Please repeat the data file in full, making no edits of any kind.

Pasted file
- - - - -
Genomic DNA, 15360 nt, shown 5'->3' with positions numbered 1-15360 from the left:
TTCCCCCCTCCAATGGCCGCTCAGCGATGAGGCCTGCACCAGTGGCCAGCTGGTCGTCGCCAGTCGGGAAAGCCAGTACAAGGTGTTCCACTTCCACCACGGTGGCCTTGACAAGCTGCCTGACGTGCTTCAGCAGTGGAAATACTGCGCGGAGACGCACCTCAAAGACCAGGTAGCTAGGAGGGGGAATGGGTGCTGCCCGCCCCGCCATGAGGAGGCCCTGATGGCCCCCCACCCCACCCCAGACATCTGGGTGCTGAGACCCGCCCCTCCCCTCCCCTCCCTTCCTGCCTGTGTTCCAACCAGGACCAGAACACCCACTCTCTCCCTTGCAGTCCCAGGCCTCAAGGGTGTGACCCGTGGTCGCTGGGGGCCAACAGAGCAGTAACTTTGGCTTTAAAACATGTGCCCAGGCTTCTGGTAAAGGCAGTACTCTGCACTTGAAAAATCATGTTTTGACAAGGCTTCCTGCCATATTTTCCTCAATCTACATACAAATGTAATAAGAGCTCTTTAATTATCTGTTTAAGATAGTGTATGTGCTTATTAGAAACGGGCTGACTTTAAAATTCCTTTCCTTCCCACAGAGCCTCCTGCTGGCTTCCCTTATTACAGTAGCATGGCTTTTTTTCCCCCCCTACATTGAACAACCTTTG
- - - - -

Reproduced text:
Genomic DNA, 15360 nt, shown 5'->3' with positions numbered 1-15360 from the left:
TTCCCCCCTCCAATGGCCGCTCAGCGATGAGGCCTGCACCAGTGGCCAGCTGGTCGTCGCCAGTCGGGAAAGCCAGTACAAGGTGTTCCACTTCCACCACGGTGGCCTTGACAAGCTGCCTGACGTGCTTCAGCAGTGGAAATACTGCGCGGAGACGCACCTCAAAGACCAGGTAGCTAGGAGGGGGAATGGGTGCTGCCCGCCCCGCCATGAGGAGGCCCTGATGGCCCCCCACCCCACCCCAGACATCTGGGTGCTGAGACCCGCCCCTCCCCTCCCCTCCCTTCCTGCCTGTGTTCCAACCAGGACCAGAACACCCACTCTCTCCCTTGCAGTCCCAGGCCTCAAGGGTGTGACCCGTGGTCGCTGGGGGCCAACAGAGCAGTAACTTTGGCTTTAAAACATGTGCCCAGGCTTCTGGTAAAGGCAGTACTCTGCACTTGAAAAATCATGTTTTGACAAGGCTTCCTGCCATATTTTCCTCAATCTACATACAAATGTAATAAGAGCTCTTTAATTATCTGTTTAAGATAGTGTATGTGCTTATTAGAAACGGGCTGACTTTAAAATTCCTTTCCTTCCCACAGAGCCTCCTGCTGGCTTCCCTTATTACAGTAGCATGGCTTTTTTTCCCCCCCTACATTGAACAACCTTTG